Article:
If your orienteering journeys are taking place in the winter, hypothermia can occur quite quickly. If a person is suffering from hypothermia, move them to a dry and warm place, remove wet clothing, wrap the person in dry clothes/blankets, and provide them with non-caffeinated, warm beverages.


Dehydration can easily occur during orienteering if you forget to drink enough water on your adventures. If this happens, drink fluids high in electrolytes like a sports drink, or drink water slowly but often. If a person is severely dehydrated and unable to drink, medical attention will be required.

Why you should be able to identify poisonous plants and poisonous animals that are found in your area?

Although the terrain may be unfamiliar, you should be familiar with and able to identify a variety of poisonous plants and poisonous animals to prevent exposure. Poisonous plants can cause severe skin irritations and other issues that you won’t necessarily be able to treat right away in the wild.

Depending on where you live, there may also be poisonous animals that may pose serious threats to your health, particularly snakes and spiders. Be sure to avoid sticking your hands in holes or touching unknown plants to reduce risk. Being able to identify poisonous threats is the number one way to avoid them when traversing any sort of terrain!

2) Explain what orienteering is.

Before you go any further on your journey to getting your orienteering merit badge, it is important for you to know exactly what orienteering is. Here is a basic explanation of what orienteering is:

Orienteering is an outdoor activity that combines navigation and map reading skills with adventure and physical activity. The primary objective of orienteering is to navigate a course through unfamiliar terrain using a detailed map and a compass to locate checkpoints or controlled points.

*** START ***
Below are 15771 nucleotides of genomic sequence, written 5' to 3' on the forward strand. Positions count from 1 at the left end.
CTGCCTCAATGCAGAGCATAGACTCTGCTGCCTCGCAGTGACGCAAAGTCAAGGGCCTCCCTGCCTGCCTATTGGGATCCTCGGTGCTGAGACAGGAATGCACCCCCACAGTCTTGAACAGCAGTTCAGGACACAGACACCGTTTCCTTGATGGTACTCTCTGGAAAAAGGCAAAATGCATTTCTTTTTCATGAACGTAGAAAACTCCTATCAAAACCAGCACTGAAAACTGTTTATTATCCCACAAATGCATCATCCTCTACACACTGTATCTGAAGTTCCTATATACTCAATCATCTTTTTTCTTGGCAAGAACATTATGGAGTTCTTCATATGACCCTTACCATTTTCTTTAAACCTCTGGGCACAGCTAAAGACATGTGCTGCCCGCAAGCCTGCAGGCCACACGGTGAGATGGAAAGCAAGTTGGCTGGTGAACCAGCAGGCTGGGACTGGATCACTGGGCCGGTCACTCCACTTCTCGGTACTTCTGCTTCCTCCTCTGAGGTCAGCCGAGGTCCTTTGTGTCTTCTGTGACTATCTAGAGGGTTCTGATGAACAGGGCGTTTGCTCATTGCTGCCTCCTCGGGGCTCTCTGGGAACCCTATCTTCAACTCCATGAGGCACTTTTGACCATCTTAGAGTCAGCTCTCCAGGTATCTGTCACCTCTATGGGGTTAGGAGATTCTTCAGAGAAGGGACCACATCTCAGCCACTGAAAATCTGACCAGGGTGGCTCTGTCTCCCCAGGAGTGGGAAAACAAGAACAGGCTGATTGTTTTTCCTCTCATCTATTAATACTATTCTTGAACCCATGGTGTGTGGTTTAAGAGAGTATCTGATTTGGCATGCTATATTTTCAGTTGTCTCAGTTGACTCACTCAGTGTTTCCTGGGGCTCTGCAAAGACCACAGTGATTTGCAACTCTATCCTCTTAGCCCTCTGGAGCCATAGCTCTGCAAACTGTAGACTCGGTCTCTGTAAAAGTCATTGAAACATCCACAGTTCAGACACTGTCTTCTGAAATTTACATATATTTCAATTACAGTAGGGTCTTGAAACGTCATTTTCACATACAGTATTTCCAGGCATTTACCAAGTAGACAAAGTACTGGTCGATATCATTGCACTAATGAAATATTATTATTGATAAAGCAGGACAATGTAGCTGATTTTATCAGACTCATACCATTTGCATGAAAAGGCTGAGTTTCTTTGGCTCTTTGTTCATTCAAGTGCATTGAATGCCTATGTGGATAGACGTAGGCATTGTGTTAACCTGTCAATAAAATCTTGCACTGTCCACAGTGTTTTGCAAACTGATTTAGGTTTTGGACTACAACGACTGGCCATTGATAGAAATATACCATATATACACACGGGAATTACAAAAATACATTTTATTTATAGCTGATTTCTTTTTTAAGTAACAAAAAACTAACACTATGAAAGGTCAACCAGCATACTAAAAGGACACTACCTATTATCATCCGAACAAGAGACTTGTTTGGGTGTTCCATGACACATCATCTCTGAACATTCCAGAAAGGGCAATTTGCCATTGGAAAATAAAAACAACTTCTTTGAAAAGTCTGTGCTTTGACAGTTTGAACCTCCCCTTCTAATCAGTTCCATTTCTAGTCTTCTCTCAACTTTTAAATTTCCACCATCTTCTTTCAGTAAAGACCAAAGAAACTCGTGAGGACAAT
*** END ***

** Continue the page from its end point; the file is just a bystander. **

To win, you and all participants will try to complete the course in the shortest amount of time possible!

Orienteering is very important to Scouts because there are many skills developed, including navigation, problem-solving, physical fitness, and teamwork. In layman’s terms, orienteering is all about navigating unfamiliar territory using nothing more than a compass and map, with the aim of finding checkpoints.

Of course, orienteering will also be a whole lot of fun because it’s like one big scavenger hunt! This is one of the reasons why orienteering is such a popular merit badge. Earning it allows you to explore the great outdoors while learning valuable survival and navigation skills. 😀

3a) Explain how a compass works. Describe the features of an orienteering compass.

Besides a map, a compass is the other main tool that you need in orienteering. A compass is required for you to orient yourself in terms of the direction you are facing. While a map is very useful, it is impossible to read a map accurately if you don’t know what direction you are currently facing, and that’s what a compass does!

This is the same Orienteering Compass I used as a Scout! If you’re in need of a trusty compass that’s especially suited for being used with a topo map, this is one I’d highly recommend.

A compass tells you what direction you are facing, which in combination with a map, allows you to maintain your bearings in the great outdoors. As the name implies, Orienteering involves being able to orient yourself, which is where the compass comes into play. In this section, you’ll learn the features of an orienteering compass, along with how to use it!

Features of a Compass